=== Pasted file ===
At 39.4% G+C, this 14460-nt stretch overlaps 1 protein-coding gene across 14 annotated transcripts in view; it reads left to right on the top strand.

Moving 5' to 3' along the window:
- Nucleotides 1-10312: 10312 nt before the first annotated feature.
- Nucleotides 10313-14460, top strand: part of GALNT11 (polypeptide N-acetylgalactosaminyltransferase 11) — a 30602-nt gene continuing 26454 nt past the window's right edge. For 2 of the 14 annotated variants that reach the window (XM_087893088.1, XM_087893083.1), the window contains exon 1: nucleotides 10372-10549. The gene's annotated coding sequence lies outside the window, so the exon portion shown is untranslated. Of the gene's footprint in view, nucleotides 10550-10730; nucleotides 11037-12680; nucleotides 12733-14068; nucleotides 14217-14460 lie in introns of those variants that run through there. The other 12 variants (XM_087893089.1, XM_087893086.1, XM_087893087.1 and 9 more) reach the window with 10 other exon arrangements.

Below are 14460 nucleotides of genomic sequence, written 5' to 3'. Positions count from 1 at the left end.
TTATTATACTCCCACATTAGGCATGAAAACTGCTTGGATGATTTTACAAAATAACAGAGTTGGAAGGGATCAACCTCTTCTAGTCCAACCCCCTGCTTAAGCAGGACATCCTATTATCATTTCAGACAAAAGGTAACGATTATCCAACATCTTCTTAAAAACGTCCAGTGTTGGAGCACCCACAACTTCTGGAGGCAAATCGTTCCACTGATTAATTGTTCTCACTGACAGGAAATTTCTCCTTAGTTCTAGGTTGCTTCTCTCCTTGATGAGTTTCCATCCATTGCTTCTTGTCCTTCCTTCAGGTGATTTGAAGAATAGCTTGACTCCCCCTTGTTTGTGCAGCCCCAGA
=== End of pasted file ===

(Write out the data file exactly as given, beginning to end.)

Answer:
At 39.4% G+C, this 14460-nt stretch overlaps 1 protein-coding gene across 14 annotated transcripts in view; it reads left to right on the top strand.

Moving 5' to 3' along the window:
- Nucleotides 1-10312: 10312 nt before the first annotated feature.
- Nucleotides 10313-14460, top strand: part of GALNT11 (polypeptide N-acetylgalactosaminyltransferase 11) — a 30602-nt gene continuing 26454 nt past the window's right edge. For 2 of the 14 annotated variants that reach the window (XM_087893088.1, XM_087893083.1), the window contains exon 1: nucleotides 10372-10549. The gene's annotated coding sequence lies outside the window, so the exon portion shown is untranslated. Of the gene's footprint in view, nucleotides 10550-10730; nucleotides 11037-12680; nucleotides 12733-14068; nucleotides 14217-14460 lie in introns of those variants that run through there. The other 12 variants (XM_087893089.1, XM_087893086.1, XM_087893087.1 and 9 more) reach the window with 10 other exon arrangements.

Below are 14460 nucleotides of genomic sequence, written 5' to 3'. Positions count from 1 at the left end.
TTATTATACTCCCACATTAGGCATGAAAACTGCTTGGATGATTTTACAAAATAACAGAGTTGGAAGGGATCAACCTCTTCTAGTCCAACCCCCTGCTTAAGCAGGACATCCTATTATCATTTCAGACAAAAGGTAACGATTATCCAACATCTTCTTAAAAACGTCCAGTGTTGGAGCACCCACAACTTCTGGAGGCAAATCGTTCCACTGATTAATTGTTCTCACTGACAGGAAATTTCTCCTTAGTTCTAGGTTGCTTCTCTCCTTGATGAGTTTCCATCCATTGCTTCTTGTCCTTCCTTCAGGTGATTTGAAGAATAGCTTGACTCCCCCTTGTTTGTGCAGCCCCAGA